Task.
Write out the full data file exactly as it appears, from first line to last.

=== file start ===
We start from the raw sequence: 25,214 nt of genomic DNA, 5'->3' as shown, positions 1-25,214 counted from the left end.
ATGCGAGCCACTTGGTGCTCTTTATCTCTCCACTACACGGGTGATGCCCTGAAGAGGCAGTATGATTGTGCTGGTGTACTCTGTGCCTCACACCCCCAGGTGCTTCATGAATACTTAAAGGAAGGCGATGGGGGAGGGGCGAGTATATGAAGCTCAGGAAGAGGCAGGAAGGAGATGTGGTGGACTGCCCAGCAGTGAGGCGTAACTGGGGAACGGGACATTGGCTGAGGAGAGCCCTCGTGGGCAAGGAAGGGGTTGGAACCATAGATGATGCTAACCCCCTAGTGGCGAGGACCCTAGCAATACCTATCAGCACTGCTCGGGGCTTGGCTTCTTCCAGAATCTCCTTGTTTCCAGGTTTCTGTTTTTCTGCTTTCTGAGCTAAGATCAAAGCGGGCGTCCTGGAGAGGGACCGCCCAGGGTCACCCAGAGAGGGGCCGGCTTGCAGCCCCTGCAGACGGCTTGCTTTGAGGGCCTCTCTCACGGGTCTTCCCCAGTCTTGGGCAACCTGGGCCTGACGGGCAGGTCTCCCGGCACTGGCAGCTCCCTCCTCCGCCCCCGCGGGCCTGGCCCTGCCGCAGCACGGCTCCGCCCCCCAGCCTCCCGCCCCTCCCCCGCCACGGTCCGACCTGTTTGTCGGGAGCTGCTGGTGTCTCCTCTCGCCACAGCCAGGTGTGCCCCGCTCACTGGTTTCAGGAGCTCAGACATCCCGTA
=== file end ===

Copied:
We start from the raw sequence: 25,214 nt of genomic DNA, 5'->3' as shown, positions 1-25,214 counted from the left end.
ATGCGAGCCACTTGGTGCTCTTTATCTCTCCACTACACGGGTGATGCCCTGAAGAGGCAGTATGATTGTGCTGGTGTACTCTGTGCCTCACACCCCCAGGTGCTTCATGAATACTTAAAGGAAGGCGATGGGGGAGGGGCGAGTATATGAAGCTCAGGAAGAGGCAGGAAGGAGATGTGGTGGACTGCCCAGCAGTGAGGCGTAACTGGGGAACGGGACATTGGCTGAGGAGAGCCCTCGTGGGCAAGGAAGGGGTTGGAACCATAGATGATGCTAACCCCCTAGTGGCGAGGACCCTAGCAATACCTATCAGCACTGCTCGGGGCTTGGCTTCTTCCAGAATCTCCTTGTTTCCAGGTTTCTGTTTTTCTGCTTTCTGAGCTAAGATCAAAGCGGGCGTCCTGGAGAGGGACCGCCCAGGGTCACCCAGAGAGGGGCCGGCTTGCAGCCCCTGCAGACGGCTTGCTTTGAGGGCCTCTCTCACGGGTCTTCCCCAGTCTTGGGCAACCTGGGCCTGACGGGCAGGTCTCCCGGCACTGGCAGCTCCCTCCTCCGCCCCCGCGGGCCTGGCCCTGCCGCAGCACGGCTCCGCCCCCCAGCCTCCCGCCCCTCCCCCGCCACGGTCCGACCTGTTTGTCGGGAGCTGCTGGTGTCTCCTCTCGCCACAGCCAGGTGTGCCCCGCTCACTGGTTTCAGGAGCTCAGACATCCCGTA